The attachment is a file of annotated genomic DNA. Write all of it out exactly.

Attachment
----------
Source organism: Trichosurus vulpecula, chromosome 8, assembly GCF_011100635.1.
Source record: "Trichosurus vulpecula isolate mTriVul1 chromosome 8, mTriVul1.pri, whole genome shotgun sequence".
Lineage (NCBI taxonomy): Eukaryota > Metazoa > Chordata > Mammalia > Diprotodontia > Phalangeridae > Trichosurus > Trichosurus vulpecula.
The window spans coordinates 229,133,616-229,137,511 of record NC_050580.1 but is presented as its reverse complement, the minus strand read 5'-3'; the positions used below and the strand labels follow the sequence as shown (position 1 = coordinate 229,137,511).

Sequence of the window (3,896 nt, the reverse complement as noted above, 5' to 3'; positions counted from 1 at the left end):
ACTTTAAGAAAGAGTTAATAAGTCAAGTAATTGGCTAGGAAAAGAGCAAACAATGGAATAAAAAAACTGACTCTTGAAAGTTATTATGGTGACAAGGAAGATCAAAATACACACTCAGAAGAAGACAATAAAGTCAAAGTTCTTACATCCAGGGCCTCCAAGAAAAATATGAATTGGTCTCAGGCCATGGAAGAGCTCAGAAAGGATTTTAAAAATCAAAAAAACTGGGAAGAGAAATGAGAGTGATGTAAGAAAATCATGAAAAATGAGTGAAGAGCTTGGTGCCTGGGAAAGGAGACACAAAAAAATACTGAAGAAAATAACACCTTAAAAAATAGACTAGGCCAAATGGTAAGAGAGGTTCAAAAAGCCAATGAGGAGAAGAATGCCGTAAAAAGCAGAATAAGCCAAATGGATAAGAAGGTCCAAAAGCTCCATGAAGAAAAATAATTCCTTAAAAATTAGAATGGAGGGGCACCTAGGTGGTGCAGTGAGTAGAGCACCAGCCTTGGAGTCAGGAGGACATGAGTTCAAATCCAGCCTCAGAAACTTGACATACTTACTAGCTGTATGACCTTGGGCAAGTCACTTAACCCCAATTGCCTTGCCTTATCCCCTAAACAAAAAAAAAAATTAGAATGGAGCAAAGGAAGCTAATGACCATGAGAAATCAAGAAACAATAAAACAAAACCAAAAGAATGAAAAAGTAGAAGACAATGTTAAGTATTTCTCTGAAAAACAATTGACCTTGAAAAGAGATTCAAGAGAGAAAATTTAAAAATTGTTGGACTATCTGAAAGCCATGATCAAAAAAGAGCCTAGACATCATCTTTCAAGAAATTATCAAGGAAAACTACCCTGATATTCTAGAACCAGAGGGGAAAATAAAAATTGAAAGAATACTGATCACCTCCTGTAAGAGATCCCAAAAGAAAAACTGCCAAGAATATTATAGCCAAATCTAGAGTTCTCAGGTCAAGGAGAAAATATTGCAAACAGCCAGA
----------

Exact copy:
Source organism: Trichosurus vulpecula, chromosome 8, assembly GCF_011100635.1.
Source record: "Trichosurus vulpecula isolate mTriVul1 chromosome 8, mTriVul1.pri, whole genome shotgun sequence".
Lineage (NCBI taxonomy): Eukaryota > Metazoa > Chordata > Mammalia > Diprotodontia > Phalangeridae > Trichosurus > Trichosurus vulpecula.
The window spans coordinates 229,133,616-229,137,511 of record NC_050580.1 but is presented as its reverse complement, the minus strand read 5'-3'; the positions used below and the strand labels follow the sequence as shown (position 1 = coordinate 229,137,511).

Sequence of the window (3,896 nt, the reverse complement as noted above, 5' to 3'; positions counted from 1 at the left end):
ACTTTAAGAAAGAGTTAATAAGTCAAGTAATTGGCTAGGAAAAGAGCAAACAATGGAATAAAAAAACTGACTCTTGAAAGTTATTATGGTGACAAGGAAGATCAAAATACACACTCAGAAGAAGACAATAAAGTCAAAGTTCTTACATCCAGGGCCTCCAAGAAAAATATGAATTGGTCTCAGGCCATGGAAGAGCTCAGAAAGGATTTTAAAAATCAAAAAAACTGGGAAGAGAAATGAGAGTGATGTAAGAAAATCATGAAAAATGAGTGAAGAGCTTGGTGCCTGGGAAAGGAGACACAAAAAAATACTGAAGAAAATAACACCTTAAAAAATAGACTAGGCCAAATGGTAAGAGAGGTTCAAAAAGCCAATGAGGAGAAGAATGCCGTAAAAAGCAGAATAAGCCAAATGGATAAGAAGGTCCAAAAGCTCCATGAAGAAAAATAATTCCTTAAAAATTAGAATGGAGGGGCACCTAGGTGGTGCAGTGAGTAGAGCACCAGCCTTGGAGTCAGGAGGACATGAGTTCAAATCCAGCCTCAGAAACTTGACATACTTACTAGCTGTATGACCTTGGGCAAGTCACTTAACCCCAATTGCCTTGCCTTATCCCCTAAACAAAAAAAAAAATTAGAATGGAGCAAAGGAAGCTAATGACCATGAGAAATCAAGAAACAATAAAACAAAACCAAAAGAATGAAAAAGTAGAAGACAATGTTAAGTATTTCTCTGAAAAACAATTGACCTTGAAAAGAGATTCAAGAGAGAAAATTTAAAAATTGTTGGACTATCTGAAAGCCATGATCAAAAAAGAGCCTAGACATCATCTTTCAAGAAATTATCAAGGAAAACTACCCTGATATTCTAGAACCAGAGGGGAAAATAAAAATTGAAAGAATACTGATCACCTCCTGTAAGAGATCCCAAAAGAAAAACTGCCAAGAATATTATAGCCAAATCTAGAGTTCTCAGGTCAAGGAGAAAATATTGCAAACAGCCAGA